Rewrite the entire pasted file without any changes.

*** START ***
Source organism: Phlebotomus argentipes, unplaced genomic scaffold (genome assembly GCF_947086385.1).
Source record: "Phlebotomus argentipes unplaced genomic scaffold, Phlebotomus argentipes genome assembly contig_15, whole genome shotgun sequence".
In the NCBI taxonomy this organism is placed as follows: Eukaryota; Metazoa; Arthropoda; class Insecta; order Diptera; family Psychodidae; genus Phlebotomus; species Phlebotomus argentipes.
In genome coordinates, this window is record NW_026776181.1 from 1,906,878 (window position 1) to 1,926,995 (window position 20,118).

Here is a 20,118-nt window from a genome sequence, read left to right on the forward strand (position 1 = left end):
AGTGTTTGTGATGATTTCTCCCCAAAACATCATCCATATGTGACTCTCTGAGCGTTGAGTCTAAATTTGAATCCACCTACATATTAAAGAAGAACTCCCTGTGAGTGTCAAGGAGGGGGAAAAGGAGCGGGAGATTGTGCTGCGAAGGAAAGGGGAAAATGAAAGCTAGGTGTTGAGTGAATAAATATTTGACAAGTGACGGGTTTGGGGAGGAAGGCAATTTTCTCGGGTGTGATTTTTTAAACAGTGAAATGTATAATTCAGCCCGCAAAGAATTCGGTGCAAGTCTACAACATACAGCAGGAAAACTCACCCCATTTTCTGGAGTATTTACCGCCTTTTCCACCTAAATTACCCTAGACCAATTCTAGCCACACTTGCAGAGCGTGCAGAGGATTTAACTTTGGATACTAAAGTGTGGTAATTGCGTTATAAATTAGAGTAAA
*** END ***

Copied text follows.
Source organism: Phlebotomus argentipes, unplaced genomic scaffold (genome assembly GCF_947086385.1).
Source record: "Phlebotomus argentipes unplaced genomic scaffold, Phlebotomus argentipes genome assembly contig_15, whole genome shotgun sequence".
In the NCBI taxonomy this organism is placed as follows: Eukaryota; Metazoa; Arthropoda; class Insecta; order Diptera; family Psychodidae; genus Phlebotomus; species Phlebotomus argentipes.
In genome coordinates, this window is record NW_026776181.1 from 1,906,878 (window position 1) to 1,926,995 (window position 20,118).

Here is a 20,118-nt window from a genome sequence, read left to right on the forward strand (position 1 = left end):
AGTGTTTGTGATGATTTCTCCCCAAAACATCATCCATATGTGACTCTCTGAGCGTTGAGTCTAAATTTGAATCCACCTACATATTAAAGAAGAACTCCCTGTGAGTGTCAAGGAGGGGGAAAAGGAGCGGGAGATTGTGCTGCGAAGGAAAGGGGAAAATGAAAGCTAGGTGTTGAGTGAATAAATATTTGACAAGTGACGGGTTTGGGGAGGAAGGCAATTTTCTCGGGTGTGATTTTTTAAACAGTGAAATGTATAATTCAGCCCGCAAAGAATTCGGTGCAAGTCTACAACATACAGCAGGAAAACTCACCCCATTTTCTGGAGTATTTACCGCCTTTTCCACCTAAATTACCCTAGACCAATTCTAGCCACACTTGCAGAGCGTGCAGAGGATTTAACTTTGGATACTAAAGTGTGGTAATTGCGTTATAAATTAGAGTAAA